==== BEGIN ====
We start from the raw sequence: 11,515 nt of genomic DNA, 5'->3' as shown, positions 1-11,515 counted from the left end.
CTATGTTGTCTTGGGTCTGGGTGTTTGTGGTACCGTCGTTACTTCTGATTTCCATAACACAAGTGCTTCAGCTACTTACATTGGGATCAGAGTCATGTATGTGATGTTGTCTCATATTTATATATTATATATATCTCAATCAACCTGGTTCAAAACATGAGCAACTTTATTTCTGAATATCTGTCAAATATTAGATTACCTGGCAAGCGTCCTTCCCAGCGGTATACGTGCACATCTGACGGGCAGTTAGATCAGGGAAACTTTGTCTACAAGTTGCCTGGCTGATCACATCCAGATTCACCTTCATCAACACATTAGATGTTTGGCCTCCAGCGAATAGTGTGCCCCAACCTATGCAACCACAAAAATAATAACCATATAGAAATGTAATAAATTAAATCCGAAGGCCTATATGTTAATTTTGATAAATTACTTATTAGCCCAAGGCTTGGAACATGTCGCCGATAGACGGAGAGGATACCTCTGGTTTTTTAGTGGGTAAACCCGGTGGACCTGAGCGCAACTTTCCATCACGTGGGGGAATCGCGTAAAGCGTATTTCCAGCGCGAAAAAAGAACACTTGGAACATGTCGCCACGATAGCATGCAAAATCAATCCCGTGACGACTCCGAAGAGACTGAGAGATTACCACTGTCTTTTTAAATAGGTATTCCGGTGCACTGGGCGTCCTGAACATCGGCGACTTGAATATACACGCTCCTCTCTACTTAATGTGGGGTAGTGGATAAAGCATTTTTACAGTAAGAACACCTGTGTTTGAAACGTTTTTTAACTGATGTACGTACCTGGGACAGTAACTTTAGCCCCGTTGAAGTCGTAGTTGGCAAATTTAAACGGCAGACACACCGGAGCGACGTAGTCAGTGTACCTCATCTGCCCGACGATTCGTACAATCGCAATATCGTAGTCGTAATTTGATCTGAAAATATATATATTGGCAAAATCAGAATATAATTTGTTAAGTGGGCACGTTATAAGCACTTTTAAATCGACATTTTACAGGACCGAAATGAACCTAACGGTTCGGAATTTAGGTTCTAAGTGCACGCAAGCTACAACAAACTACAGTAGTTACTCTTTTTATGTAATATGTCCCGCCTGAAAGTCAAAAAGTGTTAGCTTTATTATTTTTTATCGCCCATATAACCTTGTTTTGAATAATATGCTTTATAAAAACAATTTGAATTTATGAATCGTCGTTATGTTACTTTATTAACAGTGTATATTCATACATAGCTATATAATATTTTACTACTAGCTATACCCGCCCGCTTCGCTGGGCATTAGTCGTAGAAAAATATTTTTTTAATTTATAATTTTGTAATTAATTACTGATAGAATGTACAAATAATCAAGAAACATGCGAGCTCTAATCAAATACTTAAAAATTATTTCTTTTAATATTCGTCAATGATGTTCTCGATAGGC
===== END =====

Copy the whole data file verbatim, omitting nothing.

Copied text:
We start from the raw sequence: 11,515 nt of genomic DNA, 5'->3' as shown, positions 1-11,515 counted from the left end.
CTATGTTGTCTTGGGTCTGGGTGTTTGTGGTACCGTCGTTACTTCTGATTTCCATAACACAAGTGCTTCAGCTACTTACATTGGGATCAGAGTCATGTATGTGATGTTGTCTCATATTTATATATTATATATATCTCAATCAACCTGGTTCAAAACATGAGCAACTTTATTTCTGAATATCTGTCAAATATTAGATTACCTGGCAAGCGTCCTTCCCAGCGGTATACGTGCACATCTGACGGGCAGTTAGATCAGGGAAACTTTGTCTACAAGTTGCCTGGCTGATCACATCCAGATTCACCTTCATCAACACATTAGATGTTTGGCCTCCAGCGAATAGTGTGCCCCAACCTATGCAACCACAAAAATAATAACCATATAGAAATGTAATAAATTAAATCCGAAGGCCTATATGTTAATTTTGATAAATTACTTATTAGCCCAAGGCTTGGAACATGTCGCCGATAGACGGAGAGGATACCTCTGGTTTTTTAGTGGGTAAACCCGGTGGACCTGAGCGCAACTTTCCATCACGTGGGGGAATCGCGTAAAGCGTATTTCCAGCGCGAAAAAAGAACACTTGGAACATGTCGCCACGATAGCATGCAAAATCAATCCCGTGACGACTCCGAAGAGACTGAGAGATTACCACTGTCTTTTTAAATAGGTATTCCGGTGCACTGGGCGTCCTGAACATCGGCGACTTGAATATACACGCTCCTCTCTACTTAATGTGGGGTAGTGGATAAAGCATTTTTACAGTAAGAACACCTGTGTTTGAAACGTTTTTTAACTGATGTACGTACCTGGGACAGTAACTTTAGCCCCGTTGAAGTCGTAGTTGGCAAATTTAAACGGCAGACACACCGGAGCGACGTAGTCAGTGTACCTCATCTGCCCGACGATTCGTACAATCGCAATATCGTAGTCGTAATTTGATCTGAAAATATATATATTGGCAAAATCAGAATATAATTTGTTAAGTGGGCACGTTATAAGCACTTTTAAATCGACATTTTACAGGACCGAAATGAACCTAACGGTTCGGAATTTAGGTTCTAAGTGCACGCAAGCTACAACAAACTACAGTAGTTACTCTTTTTATGTAATATGTCCCGCCTGAAAGTCAAAAAGTGTTAGCTTTATTATTTTTTATCGCCCATATAACCTTGTTTTGAATAATATGCTTTATAAAAACAATTTGAATTTATGAATCGTCGTTATGTTACTTTATTAACAGTGTATATTCATACATAGCTATATAATATTTTACTACTAGCTATACCCGCCCGCTTCGCTGGGCATTAGTCGTAGAAAAATATTTTTTTAATTTATAATTTTGTAATTAATTACTGATAGAATGTACAAATAATCAAGAAACATGCGAGCTCTAATCAAATACTTAAAAATTATTTCTTTTAATATTCGTCAATGATGTTCTCGATAGGC